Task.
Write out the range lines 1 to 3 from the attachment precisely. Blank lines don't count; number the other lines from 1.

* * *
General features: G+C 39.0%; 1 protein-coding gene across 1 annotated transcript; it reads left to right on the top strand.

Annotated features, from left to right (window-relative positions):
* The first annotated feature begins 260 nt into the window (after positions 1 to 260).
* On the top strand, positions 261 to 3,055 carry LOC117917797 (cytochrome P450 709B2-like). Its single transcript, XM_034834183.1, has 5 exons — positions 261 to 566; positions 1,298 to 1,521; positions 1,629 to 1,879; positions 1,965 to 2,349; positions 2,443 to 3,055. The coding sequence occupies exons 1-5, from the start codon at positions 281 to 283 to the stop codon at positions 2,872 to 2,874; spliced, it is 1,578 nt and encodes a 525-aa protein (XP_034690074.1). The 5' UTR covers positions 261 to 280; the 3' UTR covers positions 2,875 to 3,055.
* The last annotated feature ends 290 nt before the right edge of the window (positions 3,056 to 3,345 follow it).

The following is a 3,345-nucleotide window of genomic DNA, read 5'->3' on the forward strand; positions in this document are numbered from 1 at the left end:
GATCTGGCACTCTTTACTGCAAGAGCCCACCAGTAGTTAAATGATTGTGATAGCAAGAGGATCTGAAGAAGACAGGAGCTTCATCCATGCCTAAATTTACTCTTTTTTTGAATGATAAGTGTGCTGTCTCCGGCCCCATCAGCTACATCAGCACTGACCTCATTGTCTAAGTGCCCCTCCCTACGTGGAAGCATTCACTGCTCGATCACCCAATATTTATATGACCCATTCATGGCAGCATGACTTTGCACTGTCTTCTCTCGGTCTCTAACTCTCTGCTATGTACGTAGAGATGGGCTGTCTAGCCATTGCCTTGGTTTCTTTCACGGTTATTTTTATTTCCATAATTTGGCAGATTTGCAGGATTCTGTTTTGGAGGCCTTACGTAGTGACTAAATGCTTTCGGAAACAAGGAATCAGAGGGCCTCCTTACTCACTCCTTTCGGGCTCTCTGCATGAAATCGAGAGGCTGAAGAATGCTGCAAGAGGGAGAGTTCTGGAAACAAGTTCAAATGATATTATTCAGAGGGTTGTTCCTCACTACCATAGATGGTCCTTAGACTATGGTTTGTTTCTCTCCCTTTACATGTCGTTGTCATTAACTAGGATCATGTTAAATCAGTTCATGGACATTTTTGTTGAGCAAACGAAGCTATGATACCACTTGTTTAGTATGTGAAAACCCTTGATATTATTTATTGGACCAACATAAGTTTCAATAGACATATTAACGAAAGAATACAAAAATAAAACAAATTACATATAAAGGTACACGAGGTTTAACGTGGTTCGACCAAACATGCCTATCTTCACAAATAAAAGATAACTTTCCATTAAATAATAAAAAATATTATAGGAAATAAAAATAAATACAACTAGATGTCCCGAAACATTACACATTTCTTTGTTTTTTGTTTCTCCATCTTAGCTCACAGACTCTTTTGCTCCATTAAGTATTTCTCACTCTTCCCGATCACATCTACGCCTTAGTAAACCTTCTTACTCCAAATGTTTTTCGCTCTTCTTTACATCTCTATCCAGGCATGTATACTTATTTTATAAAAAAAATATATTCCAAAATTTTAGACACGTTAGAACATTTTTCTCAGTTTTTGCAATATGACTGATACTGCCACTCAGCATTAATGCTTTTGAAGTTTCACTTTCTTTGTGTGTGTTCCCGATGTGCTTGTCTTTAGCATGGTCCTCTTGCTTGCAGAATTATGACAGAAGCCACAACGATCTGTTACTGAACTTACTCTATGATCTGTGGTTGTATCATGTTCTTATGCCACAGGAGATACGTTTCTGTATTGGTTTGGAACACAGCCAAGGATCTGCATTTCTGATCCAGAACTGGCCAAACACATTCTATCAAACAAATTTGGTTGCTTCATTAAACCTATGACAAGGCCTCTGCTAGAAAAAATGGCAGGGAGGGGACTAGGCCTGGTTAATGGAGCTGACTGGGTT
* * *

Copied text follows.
General features: G+C 39.0%; 1 protein-coding gene across 1 annotated transcript; it reads left to right on the top strand.

Annotated features, from left to right (window-relative positions):
* The first annotated feature begins 260 nt into the window (after positions 1 to 260).